In a Coma for 43 days
    Died for 3 mins
    Learned to walk again

    Had multiple surgeries including brain surgery.

    I agree 100%

  11. Jeeves says :

    Quite simply, if you are in a regular lane, travel at the speed limit where possible. People are not infuriated by that fact you are a cyclist, they are annoyed because you are riding/driving slower than they are permitted to go. try doing 30km/hr down some of the busy roads in your neighborhood…maybe be a little less narcissistic and more aware of your surroundings.

  12. Paul says :

    Well said.
    I really like the Hawaii approach to cycling on the roads – “Share the Road”. This is posted on road side signs on all the major roads and even some minor roads. Seems to work. Have been 4 times in 10 years and never experienced an issue. Much safer riding seems to flow from this type of awareness campaign.
    I also like the Rio approach to prohibiting motor vehicles on a major road or two every Sunday. Cyclists and runners and walkers can use 6-8 lane roads knowing there is no traffic to contend with. It is only one day a week.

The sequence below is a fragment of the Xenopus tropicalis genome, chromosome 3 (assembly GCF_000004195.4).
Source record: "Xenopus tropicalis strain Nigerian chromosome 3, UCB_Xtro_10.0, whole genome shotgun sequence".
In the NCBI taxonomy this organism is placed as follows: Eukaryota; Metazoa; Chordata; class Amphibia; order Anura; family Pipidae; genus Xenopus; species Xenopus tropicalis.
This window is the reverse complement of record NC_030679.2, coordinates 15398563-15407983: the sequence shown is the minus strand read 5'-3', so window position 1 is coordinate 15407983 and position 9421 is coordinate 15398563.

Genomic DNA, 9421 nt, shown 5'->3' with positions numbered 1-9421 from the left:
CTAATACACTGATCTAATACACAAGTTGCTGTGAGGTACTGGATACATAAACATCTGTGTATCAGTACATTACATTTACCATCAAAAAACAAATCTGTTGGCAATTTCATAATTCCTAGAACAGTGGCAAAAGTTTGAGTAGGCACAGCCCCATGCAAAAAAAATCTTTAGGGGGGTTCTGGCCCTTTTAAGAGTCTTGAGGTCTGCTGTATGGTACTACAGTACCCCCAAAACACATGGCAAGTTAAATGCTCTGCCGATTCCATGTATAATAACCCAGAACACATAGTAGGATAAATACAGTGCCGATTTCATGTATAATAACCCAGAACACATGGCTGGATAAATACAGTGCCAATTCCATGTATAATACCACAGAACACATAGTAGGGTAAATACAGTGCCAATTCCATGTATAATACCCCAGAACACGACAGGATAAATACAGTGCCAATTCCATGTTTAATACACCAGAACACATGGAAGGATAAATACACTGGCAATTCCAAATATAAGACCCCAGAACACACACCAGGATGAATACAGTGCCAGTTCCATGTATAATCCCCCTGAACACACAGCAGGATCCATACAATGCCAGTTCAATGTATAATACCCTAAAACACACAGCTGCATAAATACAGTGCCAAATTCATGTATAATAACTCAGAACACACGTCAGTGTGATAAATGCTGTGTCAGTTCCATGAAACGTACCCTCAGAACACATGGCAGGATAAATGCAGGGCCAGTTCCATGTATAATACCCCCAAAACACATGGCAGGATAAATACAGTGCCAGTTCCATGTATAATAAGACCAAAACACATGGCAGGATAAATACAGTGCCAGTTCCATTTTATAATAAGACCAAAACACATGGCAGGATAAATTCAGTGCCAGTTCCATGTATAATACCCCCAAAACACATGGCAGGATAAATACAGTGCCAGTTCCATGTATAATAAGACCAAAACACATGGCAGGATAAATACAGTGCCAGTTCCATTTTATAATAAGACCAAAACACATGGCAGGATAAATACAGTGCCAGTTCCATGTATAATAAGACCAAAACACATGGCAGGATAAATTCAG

13. Scott Beattie says :

    Lets pay rego – $20 per bike user (not per bike) and you are exempt if you are under 18.
    If it shuts people up about whether or not bike riders pay rego, it will be worth it.
    It won’t solve a thing ,but if those funds can be used to better the education of drivers and cyclists, I think it will be money well spent
    .

  14. A Fat Fossil says :

    City of Sydney and thjose in charge of state roads need to get on the phone to Alpine Shire and beg them for some of their commonsense and the use of these signs:

    http://alpineshire.vic.gov.au/Page/PagePrint.asp?Page_Id=1561

    That are planted all over the shire, the scene of the 3 Peaks Ride and Audax challenges. They set the tone of driver expectations and awareness of cyclist use of the roads.

    But you can’t put a price on commonsense. Wait! You can! It’s called human life!

  15. Craig Hollins says :